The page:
Forest Managers Propose Fuels Reduction Project in Libby’s High-Risk Fireshed

Officials with the Kootenai National Forest say the project south of Libby would address hazardous fuel conditions on 1,327 acres of timber in the wildland urban interface

By Tristan Scott
Crews from the Libby Ranger District on the Kootenai National Forest train for deployment in Operational Unit 3. Beacon File Photo

Kootenai National Forest managers say a proposal to treat 1,327 acres of timber along Lincoln County roadways that provide access to residential neighborhoods south of Libby is necessary to address hazardous fuel conditions in the wildland-urban interface (WUI) and should not require a detailed environmental analysis.

“The proposed treatments would reduce fuels to modify fire behavior to allow for successful initial attack and to provide control lines during fire suppression activities,” according to a scoping proposal issued to the public March 1 by Libby District Ranger Nathan Gassmann. “Reducing available fuel will lower flame lengths and fire intensity, minimize the potential for crown fire, increase the effectiveness of suppression efforts, enhance safe public egress in the event of wildfire, and improve firefighter safety.”

Dubbed the Snowshoe Granite 1000 Roadside Fuelbreak project, forest managers would enact the thinning initiative under the 2022 Infrastructure Investment and Jobs Act, also known as the Bipartisan Infrastructure Law, which authorized Congress to direct federal land management agencies to expedite certain projects “addressing the wildfire crisis on federal lands.”

In April 2022, the Kootenai National Forest was granted $19.3 million from the Bipartisan Infrastructure Law to plan and implement wildfire mitigation work on up to 7,200 acres in and around the Kootenai National Forest over the next two years. The high-risk fire areas were identified as part of a 10-year strategy to address wildfire called “Confronting the Wildfire Crisis: A New Strategy for Protecting Communities and Improving Resilience to America’s Forest.”

The Kootenai National Forest was selected as one of the top-10 priority areas in the nation to treat for wildfire threats and was in the group that was first prioritized nationally. The Snowshoe Granite 1000 project was identified as a high-risk area within the greater community of Libby, which is a federally listed “at-risk community,” according to the scoping proposal.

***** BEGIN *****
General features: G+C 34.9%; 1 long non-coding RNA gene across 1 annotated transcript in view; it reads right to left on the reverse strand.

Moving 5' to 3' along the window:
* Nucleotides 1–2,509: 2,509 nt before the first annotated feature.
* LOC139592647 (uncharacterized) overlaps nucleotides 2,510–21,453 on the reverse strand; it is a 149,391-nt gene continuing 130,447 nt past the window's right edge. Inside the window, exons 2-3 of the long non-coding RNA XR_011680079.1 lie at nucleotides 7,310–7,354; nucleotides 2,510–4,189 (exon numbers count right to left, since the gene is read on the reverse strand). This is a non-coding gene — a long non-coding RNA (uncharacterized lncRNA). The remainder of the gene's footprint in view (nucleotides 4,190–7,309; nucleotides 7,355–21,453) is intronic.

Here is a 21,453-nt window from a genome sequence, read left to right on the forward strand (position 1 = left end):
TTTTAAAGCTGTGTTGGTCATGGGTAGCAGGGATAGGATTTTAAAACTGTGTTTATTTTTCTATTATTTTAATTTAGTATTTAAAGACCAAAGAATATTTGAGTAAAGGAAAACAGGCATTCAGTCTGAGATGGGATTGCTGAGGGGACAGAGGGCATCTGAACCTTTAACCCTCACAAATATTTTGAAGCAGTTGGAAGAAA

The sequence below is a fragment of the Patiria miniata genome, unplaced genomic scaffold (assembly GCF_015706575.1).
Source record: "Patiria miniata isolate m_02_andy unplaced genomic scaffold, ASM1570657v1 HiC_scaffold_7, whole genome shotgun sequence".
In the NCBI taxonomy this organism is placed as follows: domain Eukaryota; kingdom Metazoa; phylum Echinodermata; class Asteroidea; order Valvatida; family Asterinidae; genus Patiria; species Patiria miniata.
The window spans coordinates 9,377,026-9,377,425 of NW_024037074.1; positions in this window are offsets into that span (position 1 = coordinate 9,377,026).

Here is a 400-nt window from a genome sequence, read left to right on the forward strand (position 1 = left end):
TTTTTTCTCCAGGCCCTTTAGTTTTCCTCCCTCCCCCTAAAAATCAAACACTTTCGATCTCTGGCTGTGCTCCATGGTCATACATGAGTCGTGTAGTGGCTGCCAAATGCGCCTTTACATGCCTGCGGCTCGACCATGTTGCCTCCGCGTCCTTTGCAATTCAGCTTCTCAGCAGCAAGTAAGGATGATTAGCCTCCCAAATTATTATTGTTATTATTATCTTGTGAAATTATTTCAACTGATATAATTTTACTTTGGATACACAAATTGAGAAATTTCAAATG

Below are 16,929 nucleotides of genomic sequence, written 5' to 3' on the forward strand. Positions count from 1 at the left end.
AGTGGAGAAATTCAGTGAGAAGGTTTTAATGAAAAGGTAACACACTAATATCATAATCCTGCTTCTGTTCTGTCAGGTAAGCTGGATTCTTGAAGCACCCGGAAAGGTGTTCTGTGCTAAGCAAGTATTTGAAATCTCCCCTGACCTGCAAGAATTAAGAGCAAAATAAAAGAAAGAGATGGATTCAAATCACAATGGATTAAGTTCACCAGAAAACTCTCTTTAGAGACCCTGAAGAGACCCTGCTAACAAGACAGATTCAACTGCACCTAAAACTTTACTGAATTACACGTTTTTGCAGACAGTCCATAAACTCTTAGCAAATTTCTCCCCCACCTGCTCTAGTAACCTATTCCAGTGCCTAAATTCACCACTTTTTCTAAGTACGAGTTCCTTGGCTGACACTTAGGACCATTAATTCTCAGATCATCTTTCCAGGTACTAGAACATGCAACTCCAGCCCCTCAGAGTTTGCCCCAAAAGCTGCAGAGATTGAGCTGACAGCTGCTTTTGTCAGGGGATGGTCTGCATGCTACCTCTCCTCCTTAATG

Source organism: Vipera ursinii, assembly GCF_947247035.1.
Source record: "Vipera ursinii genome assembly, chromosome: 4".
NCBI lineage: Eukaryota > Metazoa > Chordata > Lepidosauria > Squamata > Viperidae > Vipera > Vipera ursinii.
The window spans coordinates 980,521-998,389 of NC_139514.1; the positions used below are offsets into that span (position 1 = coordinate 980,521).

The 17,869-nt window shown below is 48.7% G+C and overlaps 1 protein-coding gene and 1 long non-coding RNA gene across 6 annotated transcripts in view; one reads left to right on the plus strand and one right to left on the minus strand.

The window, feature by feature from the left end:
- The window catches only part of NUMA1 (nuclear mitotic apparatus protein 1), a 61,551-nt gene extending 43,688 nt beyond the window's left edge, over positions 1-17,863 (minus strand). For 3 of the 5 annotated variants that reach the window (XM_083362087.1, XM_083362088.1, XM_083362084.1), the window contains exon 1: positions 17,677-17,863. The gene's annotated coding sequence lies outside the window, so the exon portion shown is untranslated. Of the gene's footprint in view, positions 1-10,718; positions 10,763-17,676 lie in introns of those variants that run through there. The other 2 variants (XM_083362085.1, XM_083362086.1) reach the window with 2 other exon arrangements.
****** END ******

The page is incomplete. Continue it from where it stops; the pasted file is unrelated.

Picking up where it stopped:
In the case of the Snowshoe Granite 1000 fuelbreak project, forest managers have proposed analysis under a categorical exclusion (CE) exception to the National Environmental Policy Act (NEPA). According to the proposal, the project to construct a shaded fuel break would not have significant environmental impacts and should not be subject to detailed environmental review. It is the second fuels-reduction project in a month that Kootenai National Forest officials have proposed conducting in Lincoln County’s WUI under the Bipartisan Infrastructure Law’s “Fuel Break Categorical Exclusion.”

“We are proposing to implement the project to address hazardous fuel conditions, and conduct proactive fuels management, which in the case of wildfire, allows for increased chance of success for wildland firefighters to control wildfires that pose a threat to communities, private lands, and other values at risk,” the proposal states.

If the project is approved, initial work would begin as soon as Oct. 1, 2024.

“The consequences of not taking action will result in fewer opportunity areas for suppression engagement as large and severe fires in Montana are likely to occur with increasing frequency in the future,” the proposal states. “Wildfires across western North America have increased in number and size over the past three decades, and this trend will continue in response to further warming. As a consequence, the wildland–urban interface is projected to experience substantially higher risk of climate-driven fires in the coming decades.”

The Snowshoe Granite 1000 Fuelbreak is immediately south of Libby. The proposed action geographic area lies entirely within the WUI established by the 2023 Lincoln County Community Wildfire Protection Plan, and is located primarily along yearlong county roads on Forest Service Land, which provide access to private residences. 

The project is located in the Granite Creek, Big Cherry Creek, Lower Libby Creek and Flower Creek watersheds. The constructed fuelbreak would run along roadways on National Forest Service lands and will include: 

  • Granite Lake Road (FS618) 
  • Snowshoe Road (FS1405) 
  • Flower Lake Road (FS128) 
  • Prospect Creek Road (FS14435) 
  • Granite Creek Road (FS14434) 
  • Willow Road 
  • Lower Granite Creek Road (FS4791) 
  • No Creek Road (FS5145) 
  • Deep Creek Road (FS4792) 
  • Hogan Drive 

Gassmann is asking members of the public to submit input, concerns, or support for the proposed project by March 30. Electronic comments can be submitted by following this link, while written comments must be submitted by mail, fax, or in person to the Libby Ranger District, Canoe Gulch, Attn: Jennifer Runnels, 12447 Hwy. 37, Libby, 59923. Fax: (406) 283-7531.